The entrance to the old abandoned primary school at Rocherlea sports a pleasant sign boasting that the driver of the auto is about to enter the North East tourist area. Nice signage. We steeled ourselves for a new and exciting experience. It was one of those celebrated Tasmanian winter days after a hard frost: brilliant, sunny and fortifying. We felt sorry for anyone who lived in the tropics…and we had a full day for exploring.
Having lived on the Lilydale/Golconda Road for nearly forty years and once owning a cabin at St. Helens, we knew the length and depth of the road intimately, so we decided to take a fresh look at the tourist road and travel off the highway when we thought something interesting might give us new feelings of “Gosh!” and “Wow!” Tourist roads are supposed to encourage such expletives and the road sign suggested more.
We did not get far past Lilydale before ‘gosh’ and ‘wow’ slipped from our vocabularies. The expletives turned into distressing murmurs.
Our first detour was to see the old Iron Church at Bangor, which is for sale. We remembered with pleasant feelings the many times we attended the old church with the amazing murals, painted night sky on the ceiling and general old world feeling. We wondered if they were still inside. The scenic graveyard is still there but we were not sure if we had access to the graves as it is now private property. There used to be so many parties at the nearby Bangor Community Hall, now looking sorely tired of standing. It appeared to have a broken back. We celebrated many birthdays and weddings there. So many old friends. So many good times. Now it was a dusty piece of history. The hotel which once stood across the street was now nothing but a memory shadow of old times. It had become an empty space in which to turn around cars. The track to the Welsh slate mine was totally grown over. The Bangor Tram Road was only a road sign. We continued on the back road and were reminded of another bit of dusty history we experienced in the Scottish Highlands a few years prior.
In 1843, Martin Cash and his brigands from Port Arthur were breaking out of jail and violating many gentry and upper class homes. The Cash Gang was angry. The convict and lower classes held much antagonism towards the wealthy landowners who, like the government officials, were driven by the need to control the lower class rabble. At the very same time, the British Government was busily closing much of the Scottish Highlands to the financial advantage of the British gentry. The Industrial Revolution was full on and the textile mills of Liverpool and Manchester needed assured land holdings and cheap labour. The result of the many Closure Acts was that farms were merged or sold to the gentry and their former owners forced off the lands and into the factories of England or Glasgow. The result was the disappearance of the old Highland crofts and the ancient ways of life they supported. We were not prepared to see a similar change taking place in North Eastern Tasmania, our very own home.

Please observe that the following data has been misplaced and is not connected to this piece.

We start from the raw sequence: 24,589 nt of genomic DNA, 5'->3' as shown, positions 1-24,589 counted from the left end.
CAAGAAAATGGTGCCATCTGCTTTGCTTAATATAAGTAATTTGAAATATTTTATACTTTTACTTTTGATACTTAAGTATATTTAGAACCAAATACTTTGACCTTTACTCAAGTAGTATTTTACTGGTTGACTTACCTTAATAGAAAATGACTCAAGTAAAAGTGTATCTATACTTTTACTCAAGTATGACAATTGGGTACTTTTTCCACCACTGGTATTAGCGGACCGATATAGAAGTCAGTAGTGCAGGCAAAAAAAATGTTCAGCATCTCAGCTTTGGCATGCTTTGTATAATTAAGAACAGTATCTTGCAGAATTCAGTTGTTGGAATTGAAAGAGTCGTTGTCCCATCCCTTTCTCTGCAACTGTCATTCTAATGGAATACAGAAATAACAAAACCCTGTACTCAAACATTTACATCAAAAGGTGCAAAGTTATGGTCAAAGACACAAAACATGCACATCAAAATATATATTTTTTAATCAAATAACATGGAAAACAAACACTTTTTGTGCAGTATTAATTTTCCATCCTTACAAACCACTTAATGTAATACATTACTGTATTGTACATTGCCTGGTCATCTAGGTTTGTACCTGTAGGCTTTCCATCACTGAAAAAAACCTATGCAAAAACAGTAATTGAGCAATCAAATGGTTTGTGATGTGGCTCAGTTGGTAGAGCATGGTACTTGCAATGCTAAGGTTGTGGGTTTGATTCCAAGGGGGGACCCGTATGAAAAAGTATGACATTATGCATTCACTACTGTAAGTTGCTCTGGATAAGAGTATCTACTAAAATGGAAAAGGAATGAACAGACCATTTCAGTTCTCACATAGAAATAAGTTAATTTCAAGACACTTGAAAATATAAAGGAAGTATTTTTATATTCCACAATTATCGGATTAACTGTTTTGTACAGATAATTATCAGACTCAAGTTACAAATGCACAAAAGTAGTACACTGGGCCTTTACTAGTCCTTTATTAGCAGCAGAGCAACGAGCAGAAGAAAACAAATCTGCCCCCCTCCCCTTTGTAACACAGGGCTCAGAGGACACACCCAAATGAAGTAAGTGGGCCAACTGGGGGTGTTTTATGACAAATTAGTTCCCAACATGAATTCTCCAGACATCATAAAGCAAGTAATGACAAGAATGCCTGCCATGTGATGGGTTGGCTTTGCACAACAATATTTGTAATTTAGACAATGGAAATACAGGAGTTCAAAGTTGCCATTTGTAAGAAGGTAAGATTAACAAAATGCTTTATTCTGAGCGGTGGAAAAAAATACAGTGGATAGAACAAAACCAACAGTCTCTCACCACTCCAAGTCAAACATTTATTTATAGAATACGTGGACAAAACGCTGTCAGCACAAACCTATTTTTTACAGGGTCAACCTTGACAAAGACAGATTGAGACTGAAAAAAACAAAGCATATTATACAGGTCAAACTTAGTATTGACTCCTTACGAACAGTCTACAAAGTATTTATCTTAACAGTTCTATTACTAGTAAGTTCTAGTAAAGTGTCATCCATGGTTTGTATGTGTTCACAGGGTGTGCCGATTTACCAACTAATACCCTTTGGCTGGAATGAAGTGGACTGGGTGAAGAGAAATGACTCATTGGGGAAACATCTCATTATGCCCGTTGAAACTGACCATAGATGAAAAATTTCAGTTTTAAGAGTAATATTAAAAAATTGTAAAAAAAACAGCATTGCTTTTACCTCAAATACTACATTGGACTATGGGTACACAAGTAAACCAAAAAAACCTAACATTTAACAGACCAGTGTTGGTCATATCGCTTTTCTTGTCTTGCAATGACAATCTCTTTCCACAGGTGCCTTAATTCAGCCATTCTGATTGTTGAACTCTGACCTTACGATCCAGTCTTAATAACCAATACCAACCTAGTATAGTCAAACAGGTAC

Our little Honda Jazz took us past the old farmsteads of the Bangor area. Not an animal was to be seen. The old Dickson farm had disappeared and was replaced with Californian Monterey pines. A few tiny new cottages had been built on a few acres but they were surrounded by towering pine and blue gum plantations. The lovely flat farmland, which had been so verdant with hay, dairy animals and laughing children, had disappeared for the most part as well…and there were no animals! Old Bacala road was rimmed with plantations and that old church had been closed for years as well. Many old farms, now gone, were shadowed by plantations and the few remaining houses received little sun. The apple sheds had disappeared except for one empty barn. The Retreat railway station was gone and it was said that the Retreat Tunnel was now used for storage. Certainly the rusty rails had not felt the rumble of an engine or railway car for many years. What an exciting tourist road we were experiencing!
It was all too distressing, so we took a side road marked “Retreat” where I had once scored many rabbits and stopped for a few cuppas. We should not have taken the Road to Retreat because it became exactly that…a road of retreat. We found only two houses where there had once been scores. We did find tens of thousands of acres of plantations…and we got lost. The roads where children had once ridden their bikes to school or to grand dad’s farm now only served trees on a crisscross grid of logging roads. My mind stretched to Scotland of the middle 19th century. It must have been similar…and quiet. The still and almost dead forests of Retreat are now silent too. We saw not even a raven.
Thankfully, we turned onto the highway to Bridport. Surely things would be better now …
The North East Tourist Road
Bridport Road to Scottsdale